Cyclone Freddy hit Malawi, a vulnerable developing country, twice in March. The unprecedented and prolonged extreme weather event claimed hundreds of lives, displaced over half a million people, and washed away thousands of hectares of crops. The violent storm also put additional pressure on an already strained health system, which was grappling with its worst cholera outbreak in two decades. The disaster prompted an independent United Nations group of rights experts to call for Malawi to commit to minimizing disaster displacement through climate adaptation, preparedness, and disaster risk reduction.
Complex and devastating disasters like Freddy’s impact are becoming more common and affecting more people worldwide. The International Agreement on Disaster Risk Reduction, signed by 187 countries in 2015, aims to significantly reduce disaster deaths, damage to infrastructure, and improve early warning systems by 2030. However, little progress has been made, with the number of people affected by disasters increasing by 80% since 2015. The growing impacts of climate change since 2015 and the brutally unequal impacts, particularly to developing countries, are a significant challenge and point to a course for a safer world.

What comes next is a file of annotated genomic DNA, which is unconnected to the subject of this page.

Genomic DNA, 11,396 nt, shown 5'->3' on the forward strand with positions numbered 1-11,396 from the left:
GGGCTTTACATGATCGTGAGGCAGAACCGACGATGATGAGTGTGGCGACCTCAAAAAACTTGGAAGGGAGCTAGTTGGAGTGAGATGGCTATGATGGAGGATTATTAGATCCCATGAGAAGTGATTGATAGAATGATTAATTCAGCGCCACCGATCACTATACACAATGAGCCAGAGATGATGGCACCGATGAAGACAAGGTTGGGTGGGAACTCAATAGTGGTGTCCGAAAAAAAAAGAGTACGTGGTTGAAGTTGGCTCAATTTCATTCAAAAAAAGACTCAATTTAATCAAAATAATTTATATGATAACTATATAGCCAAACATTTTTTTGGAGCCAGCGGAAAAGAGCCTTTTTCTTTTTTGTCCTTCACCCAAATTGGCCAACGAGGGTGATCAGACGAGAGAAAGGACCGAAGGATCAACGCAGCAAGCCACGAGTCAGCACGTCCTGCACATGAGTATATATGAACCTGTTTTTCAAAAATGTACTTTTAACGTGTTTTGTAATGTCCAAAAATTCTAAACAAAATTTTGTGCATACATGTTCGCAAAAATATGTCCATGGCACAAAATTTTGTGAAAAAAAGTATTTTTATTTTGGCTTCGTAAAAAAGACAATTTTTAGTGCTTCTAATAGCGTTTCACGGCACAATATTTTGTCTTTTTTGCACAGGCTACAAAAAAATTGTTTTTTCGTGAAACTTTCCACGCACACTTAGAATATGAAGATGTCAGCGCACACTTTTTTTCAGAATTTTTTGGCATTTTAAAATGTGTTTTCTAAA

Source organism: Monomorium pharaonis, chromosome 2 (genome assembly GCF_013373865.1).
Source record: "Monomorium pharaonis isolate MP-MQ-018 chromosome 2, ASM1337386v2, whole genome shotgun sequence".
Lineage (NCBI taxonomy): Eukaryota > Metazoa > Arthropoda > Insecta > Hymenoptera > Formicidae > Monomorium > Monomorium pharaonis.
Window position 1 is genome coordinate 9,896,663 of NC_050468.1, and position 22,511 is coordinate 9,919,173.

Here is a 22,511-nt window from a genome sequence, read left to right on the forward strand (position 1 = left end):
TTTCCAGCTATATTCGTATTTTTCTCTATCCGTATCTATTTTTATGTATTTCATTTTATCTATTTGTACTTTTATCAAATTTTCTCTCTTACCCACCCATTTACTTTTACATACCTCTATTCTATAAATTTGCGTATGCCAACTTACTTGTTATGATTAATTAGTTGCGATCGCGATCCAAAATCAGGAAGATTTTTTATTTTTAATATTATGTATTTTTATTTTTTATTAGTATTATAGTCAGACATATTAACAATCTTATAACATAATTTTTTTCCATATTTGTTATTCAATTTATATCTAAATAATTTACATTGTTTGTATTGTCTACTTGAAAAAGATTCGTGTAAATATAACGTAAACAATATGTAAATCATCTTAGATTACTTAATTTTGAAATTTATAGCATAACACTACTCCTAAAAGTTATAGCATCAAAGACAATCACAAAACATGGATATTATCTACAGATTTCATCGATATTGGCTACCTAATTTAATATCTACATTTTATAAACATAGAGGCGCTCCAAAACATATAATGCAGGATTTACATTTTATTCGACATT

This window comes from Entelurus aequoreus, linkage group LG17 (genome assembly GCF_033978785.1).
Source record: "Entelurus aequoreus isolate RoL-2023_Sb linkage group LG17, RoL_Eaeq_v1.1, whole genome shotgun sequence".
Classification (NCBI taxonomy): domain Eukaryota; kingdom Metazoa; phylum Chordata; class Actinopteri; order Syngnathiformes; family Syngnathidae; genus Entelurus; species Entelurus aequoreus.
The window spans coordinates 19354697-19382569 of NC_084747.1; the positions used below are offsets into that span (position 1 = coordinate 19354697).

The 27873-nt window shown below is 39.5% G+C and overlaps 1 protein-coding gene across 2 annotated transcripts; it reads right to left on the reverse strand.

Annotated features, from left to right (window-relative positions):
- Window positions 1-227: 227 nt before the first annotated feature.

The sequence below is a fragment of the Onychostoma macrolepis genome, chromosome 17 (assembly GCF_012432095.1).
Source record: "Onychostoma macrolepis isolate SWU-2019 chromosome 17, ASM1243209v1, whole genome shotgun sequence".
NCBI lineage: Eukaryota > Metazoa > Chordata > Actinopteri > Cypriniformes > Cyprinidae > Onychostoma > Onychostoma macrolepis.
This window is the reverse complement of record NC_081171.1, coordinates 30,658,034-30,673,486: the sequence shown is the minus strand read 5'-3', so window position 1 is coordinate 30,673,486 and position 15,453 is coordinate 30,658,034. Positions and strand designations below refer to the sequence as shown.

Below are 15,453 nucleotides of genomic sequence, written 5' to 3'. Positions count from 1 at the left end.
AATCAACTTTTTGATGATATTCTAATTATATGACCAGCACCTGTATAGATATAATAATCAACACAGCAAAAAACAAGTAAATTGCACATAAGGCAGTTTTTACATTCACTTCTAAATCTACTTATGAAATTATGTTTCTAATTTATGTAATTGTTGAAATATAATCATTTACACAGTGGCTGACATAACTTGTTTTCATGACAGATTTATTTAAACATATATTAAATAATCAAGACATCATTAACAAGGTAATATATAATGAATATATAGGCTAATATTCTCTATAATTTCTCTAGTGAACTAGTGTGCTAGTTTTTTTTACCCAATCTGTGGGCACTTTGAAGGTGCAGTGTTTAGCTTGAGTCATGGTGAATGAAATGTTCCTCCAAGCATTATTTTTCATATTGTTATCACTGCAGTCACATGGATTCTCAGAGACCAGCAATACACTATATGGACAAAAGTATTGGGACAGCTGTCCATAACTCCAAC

A mid-term review of the implementation of the framework will be presented at a high-level meeting at UN Headquarters in New York on 18-19 May. This report highlights the magnitude of the challenge and the growing impacts of climate change. Disasters are becoming worse and spreading more quickly, as evidenced by the COVID-19 pandemic. The report reveals that funding for disaster risk reduction has not increased at nearly the rate needed to deal with disasters, and less than half of the least developed countries have multiple hazard early warning systems.
To date, 125 countries have established disaster preparedness plans aimed at preventing and responding to disasters, but many countries still have room to improve. The disaster-related mortality rate has declined by more than half over the past decade, despite the increasing number of people affected by disasters.
UNDRR plays a vital role in helping to reduce disaster risk and build resilience. Their experts work in five regional offices globally to collect, organize, and share the latest high-quality technical information and data to mitigate risk effectively. Developing and deploying comprehensive multi-hazard early warning systems is a key part of their work, as these systems have been shown to save lives. When disaster strikes, the mortality rate in countries without systems is on average eight times higher than in countries with systems.